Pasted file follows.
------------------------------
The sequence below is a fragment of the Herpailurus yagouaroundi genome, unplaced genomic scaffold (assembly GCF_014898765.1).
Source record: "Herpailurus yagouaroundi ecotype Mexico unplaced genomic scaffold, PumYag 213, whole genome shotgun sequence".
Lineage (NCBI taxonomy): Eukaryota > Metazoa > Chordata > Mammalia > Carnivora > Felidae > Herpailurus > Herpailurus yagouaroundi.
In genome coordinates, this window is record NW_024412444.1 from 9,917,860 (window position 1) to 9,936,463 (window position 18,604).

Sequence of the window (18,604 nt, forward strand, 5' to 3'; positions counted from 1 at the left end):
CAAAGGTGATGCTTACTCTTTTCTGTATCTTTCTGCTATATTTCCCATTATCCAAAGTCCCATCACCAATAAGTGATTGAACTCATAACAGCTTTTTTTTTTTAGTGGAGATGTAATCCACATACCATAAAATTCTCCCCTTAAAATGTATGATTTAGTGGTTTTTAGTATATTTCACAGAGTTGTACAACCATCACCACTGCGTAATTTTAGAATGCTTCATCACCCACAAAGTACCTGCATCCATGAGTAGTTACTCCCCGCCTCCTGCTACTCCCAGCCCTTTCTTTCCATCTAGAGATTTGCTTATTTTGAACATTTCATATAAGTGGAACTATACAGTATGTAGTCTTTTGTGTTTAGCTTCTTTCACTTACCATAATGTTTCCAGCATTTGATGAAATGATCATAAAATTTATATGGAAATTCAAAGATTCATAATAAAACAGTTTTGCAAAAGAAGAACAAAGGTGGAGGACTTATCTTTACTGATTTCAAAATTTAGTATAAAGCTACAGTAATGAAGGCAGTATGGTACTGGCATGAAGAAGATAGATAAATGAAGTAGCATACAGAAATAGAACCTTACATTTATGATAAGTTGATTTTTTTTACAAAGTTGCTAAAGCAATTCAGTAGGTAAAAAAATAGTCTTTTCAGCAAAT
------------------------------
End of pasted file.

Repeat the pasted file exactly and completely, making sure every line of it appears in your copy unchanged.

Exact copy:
The sequence below is a fragment of the Herpailurus yagouaroundi genome, unplaced genomic scaffold (assembly GCF_014898765.1).
Source record: "Herpailurus yagouaroundi ecotype Mexico unplaced genomic scaffold, PumYag 213, whole genome shotgun sequence".
Lineage (NCBI taxonomy): Eukaryota > Metazoa > Chordata > Mammalia > Carnivora > Felidae > Herpailurus > Herpailurus yagouaroundi.
In genome coordinates, this window is record NW_024412444.1 from 9,917,860 (window position 1) to 9,936,463 (window position 18,604).

Sequence of the window (18,604 nt, forward strand, 5' to 3'; positions counted from 1 at the left end):
CAAAGGTGATGCTTACTCTTTTCTGTATCTTTCTGCTATATTTCCCATTATCCAAAGTCCCATCACCAATAAGTGATTGAACTCATAACAGCTTTTTTTTTTTAGTGGAGATGTAATCCACATACCATAAAATTCTCCCCTTAAAATGTATGATTTAGTGGTTTTTAGTATATTTCACAGAGTTGTACAACCATCACCACTGCGTAATTTTAGAATGCTTCATCACCCACAAAGTACCTGCATCCATGAGTAGTTACTCCCCGCCTCCTGCTACTCCCAGCCCTTTCTTTCCATCTAGAGATTTGCTTATTTTGAACATTTCATATAAGTGGAACTATACAGTATGTAGTCTTTTGTGTTTAGCTTCTTTCACTTACCATAATGTTTCCAGCATTTGATGAAATGATCATAAAATTTATATGGAAATTCAAAGATTCATAATAAAACAGTTTTGCAAAAGAAGAACAAAGGTGGAGGACTTATCTTTACTGATTTCAAAATTTAGTATAAAGCTACAGTAATGAAGGCAGTATGGTACTGGCATGAAGAAGATAGATAAATGAAGTAGCATACAGAAATAGAACCTTACATTTATGATAAGTTGATTTTTTTTACAAAGTTGCTAAAGCAATTCAGTAGGTAAAAAAATAGTCTTTTCAGCAAAT